An advance reader wrote to ask about the historical notes in the second book of the series The Titanic Mummy Mystery – and I had to admit that as I delved into the events while writing, I was led further down the proverbial rabbit hole until the book had expanded to 113,000 words that took an age to edit down. Everyone knows the story of the sinking of the world’s biggest ever ocean liner, on her maiden voyage, in the middle of the night in April 1912. Some are aware of the alternative (I resist the words ‘conspiracy theory’ these days) reasons put forth around the disaster, usually the question of whether sister ship Olympic was substituted for the sake of the insurance money. Not many are aware of the truly strange events that occurred before, during and after the ship went down in icy waters.
Within the book, the Gilded Age millionaire JJ Astor IV did indeed bring his teenage new bride up the Nile to his personal dig at tel-Amarna, where the Nefertiti bust was ‘discovered’ at the end of 1912. Margaret (The Unsinkable Molly) Brown was along on the honeymoon, as was Guggenheim with his French showgirl mistress. It was extremely odd that JP Morgan was also cruising up the Nile at the same time, to his own dig and the house he’d built at Luxor. Strange coincidence, especially as Astor (along with editor W.T.Stead) was in fact a staunch opponent of Morgan’s plan (the Aldrich Plan via the Jekyll Island secret meeting) to create a ‘Federal Reserve’ private banking system, that would allow him to control and create the money supply. From these events, the occult practices and genuine fascination with Egyptology in the Edwardian period became a foundation of the story.
Once aboard the Titanic, as Ruby’s investigations uncover, there was a fire in the coal bunker that was never extinguished, the officers were switched around at the last moment and the firemen did all walk off the boat at Southampton, aside from 23-year-old Fireman John Coffey who deserted the ship shortly after, at its final port of Queenstown by hiding under the mail sacks. Why? The question has never been satisfactorily answered.
There were a number of peculiar moments once the iceberg was hit – assuming there was an iceberg. I say that because the entire concept of Captain Smith being pressured to make fast time is nonsensical seeing as the reporters were all lined up for her planned arrival. She wouldn’t want to arrive to zero fanfare on her first docking at New York. There was also some discussion around the evidence that the hole in the hull was ripped by a bomb, not a berg. Then there’s the ‘mystery ship’ that numerous survivors saw on the horizon and believed was coming to help, but sat there rather ominously and then sailed away. Other oddities noted in the book were all taken from real life – the red flares for emergency calls weren’t loaded onboard, and aside from there being too few lifeboats, Second Officer Lightoller did push Astor away from an empty boat. There was also a report that John Jacob Astor was seen in a lifeboat, his body was later picked up close to one, and no ship’s funnel ever broke off so the question remains, how did the richest man in the world get coshed in the back of the head?
Astor was a man immersed in the occult and spiritual, he funded Tesla and others in highly technological inventions. Outer space and other dimensions interested him sufficiently that he wrote his own novel A Journey in Other Worlds, where he was already describing air travel, solar power and spaceships. One of his inventors devised a plan for an airship that would travel at 500-miles an hour but when they presented the idea to the military, were told it was of no interest. (The inventor also died soon after in somewhat unusual circumstances). Astor’s obsession with Egyptology leads one to imagine he could have been looking for some occult secrets, not only exhibits for the Metropolitan Museum. His only daughter, Ava Alice, did believe herself to be the reincarnation of an Egyptian high priestess and was the first to enter Tutankhamun’s tomb when it was discovered.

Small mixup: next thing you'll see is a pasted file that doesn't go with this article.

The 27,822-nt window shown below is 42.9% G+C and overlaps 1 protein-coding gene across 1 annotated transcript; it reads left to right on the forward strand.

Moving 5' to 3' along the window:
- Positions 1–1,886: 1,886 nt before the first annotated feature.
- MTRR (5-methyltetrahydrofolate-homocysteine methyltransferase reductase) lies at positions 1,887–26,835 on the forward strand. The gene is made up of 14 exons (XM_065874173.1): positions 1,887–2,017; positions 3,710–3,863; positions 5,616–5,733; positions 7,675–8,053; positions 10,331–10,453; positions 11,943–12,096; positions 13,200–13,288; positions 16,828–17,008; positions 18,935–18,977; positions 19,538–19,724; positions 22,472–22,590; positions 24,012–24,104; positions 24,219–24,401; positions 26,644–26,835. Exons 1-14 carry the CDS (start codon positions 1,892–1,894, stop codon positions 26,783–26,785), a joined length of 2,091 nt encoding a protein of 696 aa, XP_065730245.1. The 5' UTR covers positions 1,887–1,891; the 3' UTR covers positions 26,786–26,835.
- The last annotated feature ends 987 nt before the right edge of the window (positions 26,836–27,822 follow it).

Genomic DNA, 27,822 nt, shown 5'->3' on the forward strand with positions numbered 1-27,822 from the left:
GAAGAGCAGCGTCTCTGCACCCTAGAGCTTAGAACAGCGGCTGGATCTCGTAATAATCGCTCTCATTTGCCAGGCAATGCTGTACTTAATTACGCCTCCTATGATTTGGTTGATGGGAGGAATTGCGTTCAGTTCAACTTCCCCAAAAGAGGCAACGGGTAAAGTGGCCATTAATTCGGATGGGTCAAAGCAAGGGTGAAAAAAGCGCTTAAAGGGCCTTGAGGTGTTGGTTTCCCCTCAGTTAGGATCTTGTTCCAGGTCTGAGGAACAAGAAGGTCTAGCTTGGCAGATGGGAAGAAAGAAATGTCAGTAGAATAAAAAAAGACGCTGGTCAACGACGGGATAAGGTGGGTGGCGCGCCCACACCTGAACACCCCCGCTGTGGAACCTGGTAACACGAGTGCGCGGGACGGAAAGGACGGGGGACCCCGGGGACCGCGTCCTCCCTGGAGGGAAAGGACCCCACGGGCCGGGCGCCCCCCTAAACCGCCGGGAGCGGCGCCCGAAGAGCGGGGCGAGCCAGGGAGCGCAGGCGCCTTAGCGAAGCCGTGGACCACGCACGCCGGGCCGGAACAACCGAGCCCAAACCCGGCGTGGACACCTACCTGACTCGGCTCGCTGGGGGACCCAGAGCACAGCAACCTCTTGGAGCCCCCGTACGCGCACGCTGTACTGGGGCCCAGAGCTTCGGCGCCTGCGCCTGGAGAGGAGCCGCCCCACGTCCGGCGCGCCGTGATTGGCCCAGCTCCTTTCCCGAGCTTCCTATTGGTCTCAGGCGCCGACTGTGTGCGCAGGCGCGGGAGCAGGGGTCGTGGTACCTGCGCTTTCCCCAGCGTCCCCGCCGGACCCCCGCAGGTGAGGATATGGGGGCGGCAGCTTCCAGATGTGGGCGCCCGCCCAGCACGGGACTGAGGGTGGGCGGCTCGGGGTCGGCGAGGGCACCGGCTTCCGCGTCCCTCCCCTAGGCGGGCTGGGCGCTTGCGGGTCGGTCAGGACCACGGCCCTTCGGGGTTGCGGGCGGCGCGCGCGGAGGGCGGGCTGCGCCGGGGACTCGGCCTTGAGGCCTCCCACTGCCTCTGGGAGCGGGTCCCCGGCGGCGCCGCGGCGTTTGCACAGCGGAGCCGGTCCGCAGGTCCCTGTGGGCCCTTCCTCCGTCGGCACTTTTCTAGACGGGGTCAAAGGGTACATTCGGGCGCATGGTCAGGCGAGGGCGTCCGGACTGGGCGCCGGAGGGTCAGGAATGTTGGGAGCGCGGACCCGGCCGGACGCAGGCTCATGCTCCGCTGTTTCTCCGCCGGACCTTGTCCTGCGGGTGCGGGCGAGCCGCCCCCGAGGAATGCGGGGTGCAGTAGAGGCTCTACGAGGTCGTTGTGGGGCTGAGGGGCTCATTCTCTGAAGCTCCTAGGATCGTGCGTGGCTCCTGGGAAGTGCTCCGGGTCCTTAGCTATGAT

The Unlucky Mummy was a real sinister thrill put about in the newspapers at the time. Questions abounded about whether it had been loaded on Titanic by W.T. Stead who was a great spiritualist, and also wrote a novel predicting the demise of a steamship via striking an iceberg. The British Museum had to confirm they still had the demonic thing in the basement. Margaret Brown did indeed gift her precious lucky ushabti figurine (used in Egyptian funeral rites) to the captain of the Carpathia and he kept it for the rest of his life.The section featuring the spirit medium Etta Wriedt is taken from true events, she was due to return to London with Stead to conduct a seance with Sir Arthur Conan-Doyle.
After the tragedy, there was a whole heap of confusion and yes, there was a scandal around insider trading that went all the way to the top: Lord Pirrie who led the inquiry, as well as Lloyd George. As usual, tons of bigwigs made a killing on the misfortune of others. The list of millionaires who didn’t show up for the sailing and the last-minute cancellations was topped by JP Morgan, the owner of Titanic although this was buried under layers of holding companies, and included a great many other millionaire associates of the banker.
So there was plenty for Ruby to chew on in her investigation of the Titanic conspiracy sinking and how it connected to the millionaire’s fascination for Egyptian occult rituals and antiquities. If anyone has uncovered other mysterious facts of interest do drop me a line – I’d love to hear them.